The show demands your full attention, and I’m pretty sure it does eventually reward you for it. After watching 8 episodes over 2 volumes in a slightly confused haze, re-watching the first episode (again) makes a lot of events and story threads clearer and reveals hidden meanings behind the throwaway incidents. If nothing else, re-watching the series will increase your appreciation for its excellent design work, which strives hard to give each individual character a distinctive look and attitude to make it easier to tell them apart (although it must be said that the few black cast members look more like white people in blackface, unfortunately). Of course, things are still horribly confusing—by the end of volume 2, it seems that the leading characters are the dim-bulb thieves Isaac and Miria; the deeply psychotic mob assassin Ladd Russo and his moll Lua Klein; and the rakishly charming new capo Firo Prochainezo. But even when you can start telling the characters apart and teasing out their story threads, there are still mysteries piled on top of mysteries, like what Firo’s friend and aide Maiza has to do with everything or why the seemingly cowardly and ineffective Jacuzzi Splot (no, really) has such a big bounty on his head. Add in the mysterious and seemingly supernatural Rail Tracer brutally murdering its way through the Flying Pussyfoot and the revelation of an honest-to-goodness deal with supernatural powers in episode 7, and you’re left with a pleasingly entertaining head-scratcher where any answers you get just end up raising more questions. I’m still not sure what’s going on, but I’m definitely intrigued enough to want to find out.
Baccano! is presented in an anamorphic widescreen that highlights the excellent design work beautifully. The middle-range animation by Aniplex and Brain’s Base is functional but unimpressive, on a par with shows like Emma or Kyo Kara Maoh. Baccano! is also an anime where the English language soundtrack seems more fitting than the original Japanese. This is no slight on the original Japanese actors, but one expects American gangsters to speak Italian and Noo-Yawk or Chicago-accented English just as one expects samurai to speak in Japanese. Much credit must also go to the excellent dub casting that mixes the expected anime voice-over veterans with a number of relative newcomers, if only to populate the show’s immense cast. The rich and detailed sound on these DVDs is in 5.1 Dolby Digital in both English and Japanese. Extras are limited to clean opening and closing credits and an English voice-actor commentary track for one episode per volume, both of which are highly entertaining but not terribly informative. The insert of each DVD case also include brief character descriptions, nicely using the back-side of the DVD artwork.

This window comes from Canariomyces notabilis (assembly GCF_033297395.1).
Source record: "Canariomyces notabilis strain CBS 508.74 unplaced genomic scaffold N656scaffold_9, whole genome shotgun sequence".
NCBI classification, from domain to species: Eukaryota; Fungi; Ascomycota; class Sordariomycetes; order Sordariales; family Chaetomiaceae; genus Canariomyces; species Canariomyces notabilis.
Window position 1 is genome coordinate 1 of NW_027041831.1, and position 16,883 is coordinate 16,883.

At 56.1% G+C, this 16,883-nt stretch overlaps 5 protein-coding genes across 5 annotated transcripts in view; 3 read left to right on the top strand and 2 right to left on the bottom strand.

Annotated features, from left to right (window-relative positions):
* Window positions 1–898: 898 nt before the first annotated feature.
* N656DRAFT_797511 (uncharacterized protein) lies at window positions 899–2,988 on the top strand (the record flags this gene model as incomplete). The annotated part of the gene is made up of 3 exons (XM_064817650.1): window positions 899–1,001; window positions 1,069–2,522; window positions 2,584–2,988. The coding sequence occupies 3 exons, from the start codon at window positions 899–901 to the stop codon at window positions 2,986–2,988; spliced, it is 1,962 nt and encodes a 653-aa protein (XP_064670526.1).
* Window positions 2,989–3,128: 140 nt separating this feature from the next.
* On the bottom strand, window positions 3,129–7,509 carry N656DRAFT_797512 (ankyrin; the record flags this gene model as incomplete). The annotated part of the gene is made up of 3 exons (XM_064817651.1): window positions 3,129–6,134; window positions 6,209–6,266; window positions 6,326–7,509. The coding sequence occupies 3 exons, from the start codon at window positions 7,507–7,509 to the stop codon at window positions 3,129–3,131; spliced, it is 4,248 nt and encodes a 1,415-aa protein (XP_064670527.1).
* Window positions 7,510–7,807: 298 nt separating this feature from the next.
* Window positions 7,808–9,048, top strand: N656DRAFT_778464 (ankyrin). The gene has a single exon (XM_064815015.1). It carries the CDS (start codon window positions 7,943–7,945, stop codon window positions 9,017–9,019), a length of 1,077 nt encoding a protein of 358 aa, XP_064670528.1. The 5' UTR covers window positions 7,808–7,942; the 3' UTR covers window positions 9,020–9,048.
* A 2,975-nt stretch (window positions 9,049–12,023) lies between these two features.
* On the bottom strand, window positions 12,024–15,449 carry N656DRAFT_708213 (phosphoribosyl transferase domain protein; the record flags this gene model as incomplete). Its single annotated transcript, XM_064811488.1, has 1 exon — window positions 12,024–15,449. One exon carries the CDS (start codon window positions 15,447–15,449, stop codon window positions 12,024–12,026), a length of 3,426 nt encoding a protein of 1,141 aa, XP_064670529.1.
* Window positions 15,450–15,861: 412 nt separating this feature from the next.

If nothing else, it’s nice to find a series that over-estimates the intelligence and attention span of its audience rather than pandering to the lowest common denominator. The storytelling decisions, pacing, and offbeat sense of humor may take some time to get used to, but it still seems worth the effort. In Italian, “Baccano” means ruckus, commotion, or “the noise of a party, of people having fun.” It takes a bit more work to enjoy this party, but so far it seems worth the effort if you have the time, the energy, and the attention span.